Iran’s deputy foreign minister Mohammad Sharif Malekzadeh has resigned under pressure from hardliners, who see him as part of a movement trying to weaken the role of Iran’s Muslim clerics.
Malekzadeh’s resignation is thought to have been accepted.
The dispute over Malekzadeh’s appointment is the latest in a continuing power struggle between President Mahmoud Ahmadinejad and the country’s clergy, headed by supreme leader Ayatollah Ali Khamenei.
Malekzadeh denies the corruption charges against him.
“Despite the manipulations and plentiful injustices done against me, I can’t accept that you suffer from unjust pressures because of me anymore,” Malekzadeh wrote in his resignation letter to the Foreign Minister Ali Akbar Salehi.
Iranian intelligence and members of parliament had urged Salehi to fire Malekzadeh. On 21 June, 33 Iranian legislators signed a motion and presented it to the majlis, or parliament, seeking to impeach Salehi if he failed to fire his deputy.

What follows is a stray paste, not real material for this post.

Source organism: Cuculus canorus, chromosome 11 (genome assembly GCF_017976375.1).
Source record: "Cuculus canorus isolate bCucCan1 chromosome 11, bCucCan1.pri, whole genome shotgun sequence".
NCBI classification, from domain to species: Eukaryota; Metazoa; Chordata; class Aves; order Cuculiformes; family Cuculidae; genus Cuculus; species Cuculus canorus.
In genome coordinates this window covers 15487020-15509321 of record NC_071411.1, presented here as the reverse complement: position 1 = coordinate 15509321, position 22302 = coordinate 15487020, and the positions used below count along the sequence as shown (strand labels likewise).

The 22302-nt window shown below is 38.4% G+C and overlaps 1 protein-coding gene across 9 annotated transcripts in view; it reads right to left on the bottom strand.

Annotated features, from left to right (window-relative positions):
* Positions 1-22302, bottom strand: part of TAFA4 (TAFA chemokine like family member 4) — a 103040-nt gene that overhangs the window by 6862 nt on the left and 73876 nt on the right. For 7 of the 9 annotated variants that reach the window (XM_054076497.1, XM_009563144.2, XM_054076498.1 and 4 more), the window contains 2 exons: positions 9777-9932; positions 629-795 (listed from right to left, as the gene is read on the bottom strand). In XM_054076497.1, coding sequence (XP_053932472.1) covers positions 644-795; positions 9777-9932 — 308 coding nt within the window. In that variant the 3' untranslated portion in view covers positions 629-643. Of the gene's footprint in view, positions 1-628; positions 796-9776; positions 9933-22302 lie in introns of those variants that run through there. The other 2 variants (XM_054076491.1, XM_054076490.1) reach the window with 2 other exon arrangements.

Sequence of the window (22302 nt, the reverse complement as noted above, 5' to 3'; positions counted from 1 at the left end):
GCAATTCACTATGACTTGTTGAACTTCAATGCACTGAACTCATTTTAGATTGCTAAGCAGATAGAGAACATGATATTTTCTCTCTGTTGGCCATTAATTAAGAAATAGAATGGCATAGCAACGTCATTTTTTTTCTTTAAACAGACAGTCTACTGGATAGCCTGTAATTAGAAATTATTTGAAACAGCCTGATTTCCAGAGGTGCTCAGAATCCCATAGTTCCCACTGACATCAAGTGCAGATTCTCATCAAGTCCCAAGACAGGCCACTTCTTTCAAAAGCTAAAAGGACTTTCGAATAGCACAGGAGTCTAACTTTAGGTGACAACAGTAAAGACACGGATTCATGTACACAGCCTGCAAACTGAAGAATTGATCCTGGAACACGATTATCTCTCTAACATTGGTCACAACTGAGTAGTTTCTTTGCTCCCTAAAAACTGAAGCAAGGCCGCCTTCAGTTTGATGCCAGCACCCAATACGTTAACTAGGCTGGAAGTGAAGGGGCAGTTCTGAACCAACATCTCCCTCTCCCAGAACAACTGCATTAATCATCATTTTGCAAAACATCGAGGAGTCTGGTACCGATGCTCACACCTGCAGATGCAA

In December, the previous foreign minister Manouchehr Mottaki was fired after disagreements over how to handle Western pressure (MEED 18:4:11).
Malekzadeh is a close ally of Ahmadinejad’s chief of staff Esfandiar Rahim Mashaei whose daughter is married to the president’s son. Ahmadinejad is widely thought to be setting up Mashaei to succeed him in 2013. Mashaei is accused of trying to undermine Iran’s ruling system, with clerics describing him as a “deviant current”. Ahmadinejad and Mashaei are accused of trying to rig the parliamentary elections due to be held in March 2012.
In another parliamentary dispute, legislators rejected Ahmadinejad’s nominee for the post of minister of sport and youth